The Journal of the Royal Institute of British Architects refers to Debrecen’s new spa, Aquaticum as “a mega-fun palace of wild experiences”.
Debrecen is the second biggest city in Hungary with its 200 000 residents. It is a cultural and scientific centre with a university, airport, located in the Great Hungarian Plain. Even though in 1930, the city was given a stadium, zoo, artificial lake, thermal baths and waterpark, by 2010 it all became abandoned and were in terrible conditions.
The area has been coming back to life as the mayor’s office organised ten international architectural competitions to transform the whole site of the municipality. The competition for the waterpark was launched in 2015. BOARD Architectural Studio won four of the competitions. The transformation started with the stadium between 2012 and 2014; then there was the enlargement of the artificial lake, the renewal of the open-air theatre and the establishment of the area’s first international school.
The journal interviewed the creators of Aquaticum, Péter Bordás, the director of BORD Architectural Studio and László Papp, the mayor of Debrecen. Papp is aiming to continue to reshape Debrecen as a gateway to Transylvania and beyond in order to boost tourism as well as business in the area.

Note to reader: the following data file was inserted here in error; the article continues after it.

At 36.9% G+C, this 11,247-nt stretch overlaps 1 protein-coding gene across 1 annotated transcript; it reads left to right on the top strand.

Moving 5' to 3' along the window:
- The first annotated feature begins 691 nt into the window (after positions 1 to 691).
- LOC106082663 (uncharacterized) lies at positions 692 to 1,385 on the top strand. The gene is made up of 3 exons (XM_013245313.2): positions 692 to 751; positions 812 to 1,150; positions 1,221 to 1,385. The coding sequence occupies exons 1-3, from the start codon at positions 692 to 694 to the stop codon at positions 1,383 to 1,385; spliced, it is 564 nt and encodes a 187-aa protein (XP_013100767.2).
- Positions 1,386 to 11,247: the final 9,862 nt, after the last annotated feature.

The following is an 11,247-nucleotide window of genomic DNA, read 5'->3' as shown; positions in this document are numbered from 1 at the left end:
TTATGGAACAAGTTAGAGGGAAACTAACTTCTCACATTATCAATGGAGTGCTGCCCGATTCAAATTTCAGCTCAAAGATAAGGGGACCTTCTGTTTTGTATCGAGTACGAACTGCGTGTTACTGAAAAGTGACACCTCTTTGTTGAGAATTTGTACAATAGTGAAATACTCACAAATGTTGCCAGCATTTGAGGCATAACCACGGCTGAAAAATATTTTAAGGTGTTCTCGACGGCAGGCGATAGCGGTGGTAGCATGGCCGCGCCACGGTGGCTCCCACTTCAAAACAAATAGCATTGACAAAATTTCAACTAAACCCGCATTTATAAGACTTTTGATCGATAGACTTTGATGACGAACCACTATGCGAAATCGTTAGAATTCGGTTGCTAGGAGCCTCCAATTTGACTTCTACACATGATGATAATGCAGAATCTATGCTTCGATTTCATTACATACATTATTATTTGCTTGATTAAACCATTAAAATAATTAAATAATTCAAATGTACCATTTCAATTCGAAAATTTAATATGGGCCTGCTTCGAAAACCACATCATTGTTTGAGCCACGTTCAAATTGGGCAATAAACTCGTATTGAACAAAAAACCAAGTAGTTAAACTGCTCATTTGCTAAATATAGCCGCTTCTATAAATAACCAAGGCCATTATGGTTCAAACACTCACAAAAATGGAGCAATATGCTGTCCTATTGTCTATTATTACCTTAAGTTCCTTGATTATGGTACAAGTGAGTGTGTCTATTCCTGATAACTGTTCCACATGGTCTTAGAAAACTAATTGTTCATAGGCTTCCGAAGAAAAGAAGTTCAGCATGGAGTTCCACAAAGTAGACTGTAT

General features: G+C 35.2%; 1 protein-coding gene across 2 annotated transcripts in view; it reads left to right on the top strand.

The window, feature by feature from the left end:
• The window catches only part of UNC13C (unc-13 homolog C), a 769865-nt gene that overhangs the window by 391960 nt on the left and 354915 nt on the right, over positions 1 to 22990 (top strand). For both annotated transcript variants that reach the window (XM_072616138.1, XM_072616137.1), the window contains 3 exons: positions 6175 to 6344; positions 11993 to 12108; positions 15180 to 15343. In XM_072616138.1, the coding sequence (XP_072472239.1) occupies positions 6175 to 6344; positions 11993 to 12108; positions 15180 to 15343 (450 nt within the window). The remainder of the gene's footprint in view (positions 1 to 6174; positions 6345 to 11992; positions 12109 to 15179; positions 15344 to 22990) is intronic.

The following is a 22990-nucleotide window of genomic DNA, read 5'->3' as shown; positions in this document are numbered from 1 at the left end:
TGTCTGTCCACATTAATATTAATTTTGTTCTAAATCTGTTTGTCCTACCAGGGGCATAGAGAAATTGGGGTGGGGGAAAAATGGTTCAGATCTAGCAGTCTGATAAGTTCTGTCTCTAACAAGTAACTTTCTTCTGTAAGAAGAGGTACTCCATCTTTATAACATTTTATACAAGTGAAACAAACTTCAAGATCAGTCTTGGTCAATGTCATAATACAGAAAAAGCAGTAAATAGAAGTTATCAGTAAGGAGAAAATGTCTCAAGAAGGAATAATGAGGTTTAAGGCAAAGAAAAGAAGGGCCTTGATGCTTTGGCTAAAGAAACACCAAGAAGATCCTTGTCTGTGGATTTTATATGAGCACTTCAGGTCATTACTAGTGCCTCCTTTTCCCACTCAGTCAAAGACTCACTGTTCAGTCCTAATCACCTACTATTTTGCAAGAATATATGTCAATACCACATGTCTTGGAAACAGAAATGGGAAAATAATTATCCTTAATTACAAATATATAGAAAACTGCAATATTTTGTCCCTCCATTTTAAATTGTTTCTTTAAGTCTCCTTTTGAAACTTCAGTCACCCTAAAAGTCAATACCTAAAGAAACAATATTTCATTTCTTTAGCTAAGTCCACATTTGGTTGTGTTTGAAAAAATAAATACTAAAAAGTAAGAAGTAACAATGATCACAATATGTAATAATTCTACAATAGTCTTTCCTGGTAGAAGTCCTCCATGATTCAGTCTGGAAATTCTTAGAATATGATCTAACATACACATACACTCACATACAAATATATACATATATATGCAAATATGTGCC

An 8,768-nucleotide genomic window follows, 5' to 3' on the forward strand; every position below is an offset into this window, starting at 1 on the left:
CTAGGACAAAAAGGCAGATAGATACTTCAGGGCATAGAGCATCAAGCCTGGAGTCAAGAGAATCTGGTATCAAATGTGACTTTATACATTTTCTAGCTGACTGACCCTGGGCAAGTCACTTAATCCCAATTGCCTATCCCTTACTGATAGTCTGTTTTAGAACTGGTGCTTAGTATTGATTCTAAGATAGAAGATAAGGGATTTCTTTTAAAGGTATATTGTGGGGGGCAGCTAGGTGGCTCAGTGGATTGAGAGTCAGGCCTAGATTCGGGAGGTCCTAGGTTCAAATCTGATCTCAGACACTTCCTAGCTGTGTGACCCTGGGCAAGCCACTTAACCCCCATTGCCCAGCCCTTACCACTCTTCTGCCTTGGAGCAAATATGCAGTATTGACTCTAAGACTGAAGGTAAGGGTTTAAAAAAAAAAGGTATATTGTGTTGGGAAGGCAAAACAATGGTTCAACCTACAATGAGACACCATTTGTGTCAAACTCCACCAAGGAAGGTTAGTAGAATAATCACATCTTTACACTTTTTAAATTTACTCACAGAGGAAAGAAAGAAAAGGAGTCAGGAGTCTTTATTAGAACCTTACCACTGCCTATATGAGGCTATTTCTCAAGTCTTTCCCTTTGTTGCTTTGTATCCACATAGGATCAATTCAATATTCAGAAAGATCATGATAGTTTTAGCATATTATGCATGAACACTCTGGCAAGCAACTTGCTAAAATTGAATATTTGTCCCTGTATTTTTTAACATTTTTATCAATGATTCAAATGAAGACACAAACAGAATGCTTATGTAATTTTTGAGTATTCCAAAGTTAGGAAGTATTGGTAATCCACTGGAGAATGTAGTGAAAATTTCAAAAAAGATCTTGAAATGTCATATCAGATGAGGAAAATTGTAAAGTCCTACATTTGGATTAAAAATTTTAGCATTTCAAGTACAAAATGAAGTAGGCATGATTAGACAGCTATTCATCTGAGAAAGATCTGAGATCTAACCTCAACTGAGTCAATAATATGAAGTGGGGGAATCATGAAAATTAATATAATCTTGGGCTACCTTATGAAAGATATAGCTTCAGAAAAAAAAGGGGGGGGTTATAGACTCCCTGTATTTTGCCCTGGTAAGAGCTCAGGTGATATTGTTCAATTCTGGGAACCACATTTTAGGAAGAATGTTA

“When I was younger, I couldn’t tolerate it if a building didn’t have dynamism. I liked mobility and visible structures. The waterpark didn’t need to reflect existing buildings around it because they are not valuable enough” – Bordás told RIBA.
The waterpark is located north of the city, in Nagyerdei forest. It has 5,624m2 total water surface, 11,900m2 total floor area, 4,008 visitor capacity, and 1,340m2 green surface.
“The plan was to create a popular spa suitable for all ages, but because the park is protected by the Natura2000 EU natural reserve programme the scheme could not extend beyond the 1930s plot. BORD’s concept was to distil the experience of everything you see and feel in the forest – the colour of water, the sky, greenery, trees up close – onto the site and ‘compress [it] into a pack’; ‘an oasis locked up in a box’.
The 12m tall blue painted glass walls have water rippling over them to create moving reflections. The tall green walls opposite every blue one recreate the experience of being in a mountainous valley enveloped by luscious shrubbery and falling water. The triangular openings are the negative space you would create by using your hands to part open a waterfall, like passing through a curtain. Grey tiles in the swimming pools reflect the blue of the walls and sky. The looping rooftop sundeck is at tree crown level, giving visitors forest and city views. This vertical element is particularly thrilling in the context of being in the middle of a huge, waterless natural plain.” – they describe the waterpark.
According to RIBA, the waterpark is neatly packed with different architectural experiences which makes it unique and at the same time, it uses surplus heat and gas from the natural thermal water to power it, so in the summer 70 % while in the winter 50 % of renewable energy. During the design process, they also considered not to cut down any trees to change the site. Visitors can enjoy the water surrounded by trees and nature.
Visitors from Transylvania, Poland, Ukraine and the Western part of Hungary in the summer of 2020 already showed the project’s success.
Source: RIBA Journal